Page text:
Mar 17, 2019

How to Improve Low Water Pressure


What do we mean by low water pressure?  Basically, when you turn on your tap, shower, washing machine etc. the water is coming out slower and with less force than it should. Sometimes this occurs over a period of time without you noticing until the flow slows gradually to a trickle.

There are different reasons for reduced water pressure and some of them are very easily solved with a little bit of DIY.
1.      Taps, Showers and Machines

If the water pressure is low through specific taps or shower heads, the most likely cause is blockage in the final exit point of the water from dirt, lime-scale (a buildup of calcium) and rust.

a)      Taps

Most taps have an aerator, a small mesh filter where the water exits.  This catches the dirt particles and can also help to stop water splashing or coming out too forcefully  Over time it can become blocked and will affect the speed the water exits the tap in a negative way. 

With some faucets, you can unscrew these by hand, but in most cases you will need pliers or a wrench.  Be sure to place a piece of cloth around the area before you apply the pliers so that you don’t damage the stainless steel.

Once you have removed the aerator, turn on the tap and check there is now good pressure.  If there is, you know this was the problem.  Also have a quick clean up of the inside of the tap with a soft bottle brush.

Then simply brush gently to remove debris and run clean water through it before reassembling. 

b)      Showers

As the water slows to a dribble from your shower head, the most common reason will be because it is blocked.

The first thing you should do is disassemble as much of the shower head as you can, depending on the model.  There are commercial lime-scale removers available but I find the soaking the parts in white vinegar for approximately 6 hours works perfectly and doesn’t damage any plastic parts.

Once the soaking is finished, brush all the parts with a soft brush and poke a piece of wire through all the holes to get rid of remaining traces.  Then simply reassemble and shower under a waterfall!

(You might need to do this a couple of times for badly blocked shower heads.)

c)       Washing Machines, Dishwashers, Ice Making Machines

Most machines which are connected directly to the water supply will be affected by low water pressure.  Many of these machines will have alert systems to tell you not enough water is available to them.

In these cases, disconnect from mains electricity before doing any work.

Making sure all water has been drained first so as to avoid a flood in your kitchen or laundry room, disconnect the pipes from the back of your machines and clean all the filters and pipe tips with vinegar and a soft brush.  You can also try poking a piece of wire in any metal holes but avoid poking down plastic tubing with metal wire.  A Q-tip can also help smaller holes.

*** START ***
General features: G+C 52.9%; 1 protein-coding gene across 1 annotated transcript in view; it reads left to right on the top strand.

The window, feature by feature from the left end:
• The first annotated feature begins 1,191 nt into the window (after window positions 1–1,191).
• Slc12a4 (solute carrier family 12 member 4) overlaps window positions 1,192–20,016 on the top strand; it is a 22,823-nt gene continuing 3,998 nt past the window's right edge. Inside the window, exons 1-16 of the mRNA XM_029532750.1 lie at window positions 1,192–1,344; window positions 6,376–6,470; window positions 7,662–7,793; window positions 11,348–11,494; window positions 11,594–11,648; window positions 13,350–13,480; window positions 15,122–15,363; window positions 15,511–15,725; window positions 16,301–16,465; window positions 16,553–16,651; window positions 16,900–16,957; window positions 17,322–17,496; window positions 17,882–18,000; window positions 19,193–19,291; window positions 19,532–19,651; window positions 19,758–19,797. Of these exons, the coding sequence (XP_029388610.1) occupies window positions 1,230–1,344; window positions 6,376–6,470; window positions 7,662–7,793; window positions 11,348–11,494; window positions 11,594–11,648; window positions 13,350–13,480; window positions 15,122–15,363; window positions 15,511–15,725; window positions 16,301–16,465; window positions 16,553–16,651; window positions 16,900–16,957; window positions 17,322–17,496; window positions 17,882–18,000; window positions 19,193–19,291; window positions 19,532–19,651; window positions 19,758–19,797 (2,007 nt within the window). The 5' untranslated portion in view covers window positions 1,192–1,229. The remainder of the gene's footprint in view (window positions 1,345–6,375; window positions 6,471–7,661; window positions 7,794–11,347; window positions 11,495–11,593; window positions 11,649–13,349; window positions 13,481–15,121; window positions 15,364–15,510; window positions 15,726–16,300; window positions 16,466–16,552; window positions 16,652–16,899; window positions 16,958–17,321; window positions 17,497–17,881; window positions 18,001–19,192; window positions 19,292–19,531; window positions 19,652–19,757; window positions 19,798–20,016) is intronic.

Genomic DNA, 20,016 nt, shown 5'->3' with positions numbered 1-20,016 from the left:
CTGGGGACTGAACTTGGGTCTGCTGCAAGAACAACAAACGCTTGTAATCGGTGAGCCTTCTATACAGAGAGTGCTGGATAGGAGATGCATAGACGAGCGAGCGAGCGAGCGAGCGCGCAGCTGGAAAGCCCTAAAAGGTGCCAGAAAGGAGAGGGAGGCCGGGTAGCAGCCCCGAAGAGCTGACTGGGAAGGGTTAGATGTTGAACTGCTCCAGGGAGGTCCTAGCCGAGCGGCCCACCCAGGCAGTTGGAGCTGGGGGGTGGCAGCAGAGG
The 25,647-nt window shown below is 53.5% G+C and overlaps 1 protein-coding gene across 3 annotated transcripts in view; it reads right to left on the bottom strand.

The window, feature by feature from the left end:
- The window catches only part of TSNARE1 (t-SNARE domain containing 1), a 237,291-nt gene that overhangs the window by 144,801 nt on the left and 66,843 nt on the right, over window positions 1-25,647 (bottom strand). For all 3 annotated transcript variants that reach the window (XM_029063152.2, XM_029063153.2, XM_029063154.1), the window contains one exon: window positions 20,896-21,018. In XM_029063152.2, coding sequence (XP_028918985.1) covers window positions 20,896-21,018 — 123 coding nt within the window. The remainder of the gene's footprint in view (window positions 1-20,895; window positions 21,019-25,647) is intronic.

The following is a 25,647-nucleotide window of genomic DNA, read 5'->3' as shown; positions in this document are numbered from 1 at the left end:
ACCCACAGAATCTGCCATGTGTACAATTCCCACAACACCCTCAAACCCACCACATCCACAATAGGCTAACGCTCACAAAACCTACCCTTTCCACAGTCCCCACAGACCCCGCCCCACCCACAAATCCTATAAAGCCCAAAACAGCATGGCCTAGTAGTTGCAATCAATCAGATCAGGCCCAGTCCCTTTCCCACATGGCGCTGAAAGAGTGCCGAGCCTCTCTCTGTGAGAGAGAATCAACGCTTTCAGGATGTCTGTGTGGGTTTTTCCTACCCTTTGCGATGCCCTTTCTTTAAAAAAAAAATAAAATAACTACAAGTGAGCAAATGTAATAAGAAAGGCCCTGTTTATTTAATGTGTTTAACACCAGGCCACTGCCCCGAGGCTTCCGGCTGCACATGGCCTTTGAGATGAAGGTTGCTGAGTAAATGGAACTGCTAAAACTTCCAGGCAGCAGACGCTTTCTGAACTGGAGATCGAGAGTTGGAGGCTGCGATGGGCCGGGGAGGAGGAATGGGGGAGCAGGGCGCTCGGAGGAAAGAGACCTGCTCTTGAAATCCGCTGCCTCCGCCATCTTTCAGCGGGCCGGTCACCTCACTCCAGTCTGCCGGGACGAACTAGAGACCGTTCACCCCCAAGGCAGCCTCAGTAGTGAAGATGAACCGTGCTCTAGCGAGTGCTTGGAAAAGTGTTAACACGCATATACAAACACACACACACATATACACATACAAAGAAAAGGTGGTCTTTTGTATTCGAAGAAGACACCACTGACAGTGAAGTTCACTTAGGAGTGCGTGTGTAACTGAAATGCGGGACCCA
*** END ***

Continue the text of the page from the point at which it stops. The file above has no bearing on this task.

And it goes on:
Once reconnected, you should find the water flow has improved.

2.      Toilets

Toilets work by flushing enough water into the bowl to create a suction that removes the waste down the pipe system.  If your toilet flushes slowly and incompletely you need to look at one of the following possible causes:

a)      Tank (Cistern) Is Not Filling Properly or Quickly

Open the lid of the tank and check if the water is filling to approximately one inch below the drainage hole.  If it’s not, move the float upwards until it does.

If the water flow into the tank is low, check the pipes to make sure they are not blocked or leaking.

Finally, check that the small holes underneath the rim of the toilet bowl are not blocked.  They allow water to cover the entire bowl as it flushes through and can be cleaned with dishwashing liquid and a brush alongside a small piece of wire to poke around and remove all the debris.

b)      Water Exiting the Toilet

If the problem is not in the tank and there is plenty of water for the flush, then the problem is usually a blockage in the drainage pipes that is stopping the waste leaving the bowl properly.  You can try toilet anti-blocking chemicals, (or try the more organic method of pouring one cup of baking soda into the bowl and then2 cups of white vinegar, wait 3 hours and then flush)  and then use a plunger to try and move whatever is down there that shouldn’t be.

If this fails, you can rent a toilet auger (or toilet snake) which you can thread through the pipes and dislodge blockages which are deeper in the system.

3.      Low Water Pressure throughout Your Home

If the water pressure is not limited to one pipe or outlet, you should check your water valves as well as ensuring water is not escaping in the wrong places:

a)      PRV (Pressure Release Valve)

This is a bell shaped valve, usually found where the water mains pipe enters your home.  Gently turn the screw on the top a tiny amount.  Try it in both directions but usually clockwise will increase pressure.  A small turn can make a huge difference so be careful

b)      Shut-Off Valve

Most homes have a shut-off valve either near the PRV or near the actual water meter.   If this has been turned slightly, it can reduce pressure so make sure this valve is fully open.

c)       Leaks

It is relatively easy to do a visual check on all your taps, toilets, water outlets etc.  But leaks can occur in hidden places.  The best way to check this is to take a reading of your water meter and then, without using any water (difficult I know!), take another reading 4 hours later.  The result should be the same.  If not, you have a significant leak and need to call a plumber.


The above points will solve most of the problems but, if none of these succeed, then call the professionals.  Too much amateur DIY behavior can lead to a very high bill for their work!

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